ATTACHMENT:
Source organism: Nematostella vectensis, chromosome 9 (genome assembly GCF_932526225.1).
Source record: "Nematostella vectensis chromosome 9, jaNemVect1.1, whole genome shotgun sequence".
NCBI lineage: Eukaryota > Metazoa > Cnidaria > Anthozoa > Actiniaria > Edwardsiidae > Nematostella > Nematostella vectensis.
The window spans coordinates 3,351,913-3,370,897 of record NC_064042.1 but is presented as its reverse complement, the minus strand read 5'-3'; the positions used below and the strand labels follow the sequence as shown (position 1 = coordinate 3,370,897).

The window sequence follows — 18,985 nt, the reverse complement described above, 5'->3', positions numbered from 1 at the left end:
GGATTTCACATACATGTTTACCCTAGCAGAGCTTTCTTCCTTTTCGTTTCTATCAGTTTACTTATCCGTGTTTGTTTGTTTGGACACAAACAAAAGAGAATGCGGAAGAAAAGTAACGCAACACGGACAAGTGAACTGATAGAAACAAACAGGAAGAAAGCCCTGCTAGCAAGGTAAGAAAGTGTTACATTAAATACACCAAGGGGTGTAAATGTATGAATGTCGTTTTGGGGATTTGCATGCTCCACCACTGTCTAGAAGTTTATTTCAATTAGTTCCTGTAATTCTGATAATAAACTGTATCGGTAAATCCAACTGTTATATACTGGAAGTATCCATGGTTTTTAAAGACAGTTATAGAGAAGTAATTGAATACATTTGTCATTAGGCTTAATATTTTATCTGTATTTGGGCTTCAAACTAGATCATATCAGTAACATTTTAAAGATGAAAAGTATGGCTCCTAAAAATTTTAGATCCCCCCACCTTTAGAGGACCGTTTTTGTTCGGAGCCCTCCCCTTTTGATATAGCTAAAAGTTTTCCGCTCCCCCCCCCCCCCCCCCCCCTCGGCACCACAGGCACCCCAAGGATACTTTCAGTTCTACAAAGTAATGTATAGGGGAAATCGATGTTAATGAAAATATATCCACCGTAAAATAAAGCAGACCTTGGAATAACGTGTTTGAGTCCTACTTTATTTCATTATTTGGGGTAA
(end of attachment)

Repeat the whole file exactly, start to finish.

Source organism: Nematostella vectensis, chromosome 9 (genome assembly GCF_932526225.1).
Source record: "Nematostella vectensis chromosome 9, jaNemVect1.1, whole genome shotgun sequence".
NCBI lineage: Eukaryota > Metazoa > Cnidaria > Anthozoa > Actiniaria > Edwardsiidae > Nematostella > Nematostella vectensis.
The window spans coordinates 3,351,913-3,370,897 of record NC_064042.1 but is presented as its reverse complement, the minus strand read 5'-3'; the positions used below and the strand labels follow the sequence as shown (position 1 = coordinate 3,370,897).

The window sequence follows — 18,985 nt, the reverse complement described above, 5'->3', positions numbered from 1 at the left end:
GGATTTCACATACATGTTTACCCTAGCAGAGCTTTCTTCCTTTTCGTTTCTATCAGTTTACTTATCCGTGTTTGTTTGTTTGGACACAAACAAAAGAGAATGCGGAAGAAAAGTAACGCAACACGGACAAGTGAACTGATAGAAACAAACAGGAAGAAAGCCCTGCTAGCAAGGTAAGAAAGTGTTACATTAAATACACCAAGGGGTGTAAATGTATGAATGTCGTTTTGGGGATTTGCATGCTCCACCACTGTCTAGAAGTTTATTTCAATTAGTTCCTGTAATTCTGATAATAAACTGTATCGGTAAATCCAACTGTTATATACTGGAAGTATCCATGGTTTTTAAAGACAGTTATAGAGAAGTAATTGAATACATTTGTCATTAGGCTTAATATTTTATCTGTATTTGGGCTTCAAACTAGATCATATCAGTAACATTTTAAAGATGAAAAGTATGGCTCCTAAAAATTTTAGATCCCCCCACCTTTAGAGGACCGTTTTTGTTCGGAGCCCTCCCCTTTTGATATAGCTAAAAGTTTTCCGCTCCCCCCCCCCCCCCCCCCCCTCGGCACCACAGGCACCCCAAGGATACTTTCAGTTCTACAAAGTAATGTATAGGGGAAATCGATGTTAATGAAAATATATCCACCGTAAAATAAAGCAGACCTTGGAATAACGTGTTTGAGTCCTACTTTATTTCATTATTTGGGGTAA